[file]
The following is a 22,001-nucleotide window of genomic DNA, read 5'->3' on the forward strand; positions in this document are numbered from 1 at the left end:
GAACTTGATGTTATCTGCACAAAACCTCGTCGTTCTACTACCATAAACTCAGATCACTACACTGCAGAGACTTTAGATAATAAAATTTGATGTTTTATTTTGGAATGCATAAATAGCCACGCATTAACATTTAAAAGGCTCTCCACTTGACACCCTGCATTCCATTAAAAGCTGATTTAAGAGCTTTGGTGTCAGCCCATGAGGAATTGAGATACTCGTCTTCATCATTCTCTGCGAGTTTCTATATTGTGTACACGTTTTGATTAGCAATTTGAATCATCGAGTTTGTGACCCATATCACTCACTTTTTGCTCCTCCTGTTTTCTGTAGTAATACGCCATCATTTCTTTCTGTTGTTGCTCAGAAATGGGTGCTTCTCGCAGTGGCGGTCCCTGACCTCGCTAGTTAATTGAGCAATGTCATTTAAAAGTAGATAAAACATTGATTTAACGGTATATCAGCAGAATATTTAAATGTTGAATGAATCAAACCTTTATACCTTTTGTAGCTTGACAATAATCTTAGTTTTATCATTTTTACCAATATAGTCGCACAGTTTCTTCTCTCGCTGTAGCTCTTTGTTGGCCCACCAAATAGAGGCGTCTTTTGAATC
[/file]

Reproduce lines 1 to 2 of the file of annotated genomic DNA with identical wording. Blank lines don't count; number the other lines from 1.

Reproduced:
The following is a 22,001-nucleotide window of genomic DNA, read 5'->3' on the forward strand; positions in this document are numbered from 1 at the left end:
GAACTTGATGTTATCTGCACAAAACCTCGTCGTTCTACTACCATAAACTCAGATCACTACACTGCAGAGACTTTAGATAATAAAATTTGATGTTTTATTTTGGAATGCATAAATAGCCACGCATTAACATTTAAAAGGCTCTCCACTTGACACCCTGCATTCCATTAAAAGCTGATTTAAGAGCTTTGGTGTCAGCCCATGAGGAATTGAGATACTCGTCTTCATCATTCTCTGCGAGTTTCTATATTGTGTACACGTTTTGATTAGCAATTTGAATCATCGAGTTTGTGACCCATATCACTCACTTTTTGCTCCTCCTGTTTTCTGTAGTAATACGCCATCATTTCTTTCTGTTGTTGCTCAGAAATGGGTGCTTCTCGCAGTGGCGGTCCCTGACCTCGCTAGTTAATTGAGCAATGTCATTTAAAAGTAGATAAAACATTGATTTAACGGTATATCAGCAGAATATTTAAATGTTGAATGAATCAAACCTTTATACCTTTTGTAGCTTGACAATAATCTTAGTTTTATCATTTTTACCAATATAGTCGCACAGTTTCTTCTCTCGCTGTAGCTCTTTGTTGGCCCACCAAATAGAGGCGTCTTTTGAATC